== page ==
The first multicellular animals were more like ctenophores than sponges, a genetic study showed

The first multicellular animals on Earth were more like modern ctenophores than sponges as previously thought. This was announced by an international team of geneticists from the University of California at Berkeley.

Previously, sponges were considered descendants of the most ancient animals on Earth, since they do not have a nervous system, muscles and other tissues, which makes them look like colonies of many unicellular protozoa. However, the performed chromosomal analysis showed that the ancestors of ctenophores were the first multicellular animals.

As scientists explain, in the process of evolution of multicellular organisms, their chromosomes often changed structure, as a result of which significant parts of their genome changed position, split into parts and underwent other changes. Such shifts in the architecture of the genome are irreversible and are transmitted between generations as new species, genera, families and classes of multicellular organisms appear, which allows them to be used to reconstruct the general tree of life evolution.

The researchers deciphered and compared with each other the arrangement of chromosomes in the DNA of two primitive species of sponges, two varieties of ctenophores, one species of jellyfish and lancelets, primitive chordates, presumably similar to the ancestors of vertebrates. Scientists were interested in how the most ancient genes were located in the chromosomes of these six primitive inhabitants of the seas and how similar they were to each other in this respect.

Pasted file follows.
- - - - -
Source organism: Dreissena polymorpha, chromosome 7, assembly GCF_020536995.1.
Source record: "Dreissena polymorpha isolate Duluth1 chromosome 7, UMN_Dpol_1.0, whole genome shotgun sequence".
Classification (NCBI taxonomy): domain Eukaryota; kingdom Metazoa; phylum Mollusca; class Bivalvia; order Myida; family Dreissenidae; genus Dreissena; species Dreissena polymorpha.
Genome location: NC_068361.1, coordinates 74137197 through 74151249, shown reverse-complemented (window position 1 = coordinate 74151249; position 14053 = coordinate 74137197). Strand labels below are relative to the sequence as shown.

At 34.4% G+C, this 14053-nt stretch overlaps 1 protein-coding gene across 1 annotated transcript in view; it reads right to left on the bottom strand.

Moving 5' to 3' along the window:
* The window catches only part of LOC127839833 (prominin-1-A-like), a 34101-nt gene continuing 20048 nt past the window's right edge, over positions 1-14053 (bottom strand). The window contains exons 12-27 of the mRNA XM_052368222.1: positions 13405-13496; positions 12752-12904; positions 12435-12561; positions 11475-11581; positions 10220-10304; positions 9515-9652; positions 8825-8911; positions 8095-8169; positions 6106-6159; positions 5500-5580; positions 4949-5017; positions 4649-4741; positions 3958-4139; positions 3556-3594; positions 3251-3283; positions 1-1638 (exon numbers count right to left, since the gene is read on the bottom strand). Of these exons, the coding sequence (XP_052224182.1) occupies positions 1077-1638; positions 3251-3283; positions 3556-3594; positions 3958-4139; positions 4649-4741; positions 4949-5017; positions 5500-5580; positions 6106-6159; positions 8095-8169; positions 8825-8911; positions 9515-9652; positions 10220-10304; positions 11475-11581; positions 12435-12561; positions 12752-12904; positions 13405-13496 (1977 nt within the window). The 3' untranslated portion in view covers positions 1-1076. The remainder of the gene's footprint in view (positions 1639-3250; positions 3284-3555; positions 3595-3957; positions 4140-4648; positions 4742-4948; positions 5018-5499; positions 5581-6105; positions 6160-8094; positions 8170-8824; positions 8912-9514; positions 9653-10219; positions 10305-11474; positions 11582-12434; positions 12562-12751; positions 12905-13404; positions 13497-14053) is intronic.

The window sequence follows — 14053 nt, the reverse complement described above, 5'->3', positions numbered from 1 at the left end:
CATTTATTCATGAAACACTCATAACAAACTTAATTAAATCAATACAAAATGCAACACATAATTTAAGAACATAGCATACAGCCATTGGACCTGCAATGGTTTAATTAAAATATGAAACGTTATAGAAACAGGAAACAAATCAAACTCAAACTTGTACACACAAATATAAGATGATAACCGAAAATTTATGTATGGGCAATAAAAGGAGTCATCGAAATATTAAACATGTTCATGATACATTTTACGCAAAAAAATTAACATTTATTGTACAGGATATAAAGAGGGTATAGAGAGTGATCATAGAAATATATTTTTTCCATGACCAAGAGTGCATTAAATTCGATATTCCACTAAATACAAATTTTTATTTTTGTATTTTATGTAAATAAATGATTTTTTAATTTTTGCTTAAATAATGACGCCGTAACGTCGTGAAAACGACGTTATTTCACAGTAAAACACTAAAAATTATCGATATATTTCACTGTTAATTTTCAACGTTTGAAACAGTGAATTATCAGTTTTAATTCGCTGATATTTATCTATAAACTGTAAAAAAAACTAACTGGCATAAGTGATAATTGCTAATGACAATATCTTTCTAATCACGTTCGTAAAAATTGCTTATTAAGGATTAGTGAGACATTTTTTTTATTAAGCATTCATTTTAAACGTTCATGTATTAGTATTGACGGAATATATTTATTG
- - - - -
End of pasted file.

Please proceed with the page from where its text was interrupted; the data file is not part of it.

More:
Calculations show that the ancestors of ctenophores and other animals of the Earth separated approximately 600-700 million years ago as a result of a large-scale rearrangement of the genome, which affected virtually all chromosomes. This resulted in the common ancestor of all sponges and other invertebrates, whose subsequent evolution during the Cambrian era eventually led to the appearance of all currently existing types of multicellular living beings.

“This is a very important discovery that will help us better understand how life evolved on Earth,” said Professor Daniel Rokhsar.

It should be noted that this is not the first study that changes the idea of the antiquity of animals. Previously, scientists had already concluded that the most ancient animals on Earth were not sponges, but multicellular creatures with a nervous system.

“Each new stage of research leads to new discoveries and a change in our understanding of the past. This shows that science is always moving forward and does not stand still,” says evolutionary biologist John Smith.

As the proverb says, “truth is born in a dispute.” It is disputes and discussions that help scientists expand knowledge about the past and present of life on Earth.

A study by geneticists from the University of California at Berkeley showed that the first multicellular animals on Earth were the ancestors of modern ctenophores, and not sponges, as previously thought. This discovery will help scientists better understand the evolution of life on Earth.

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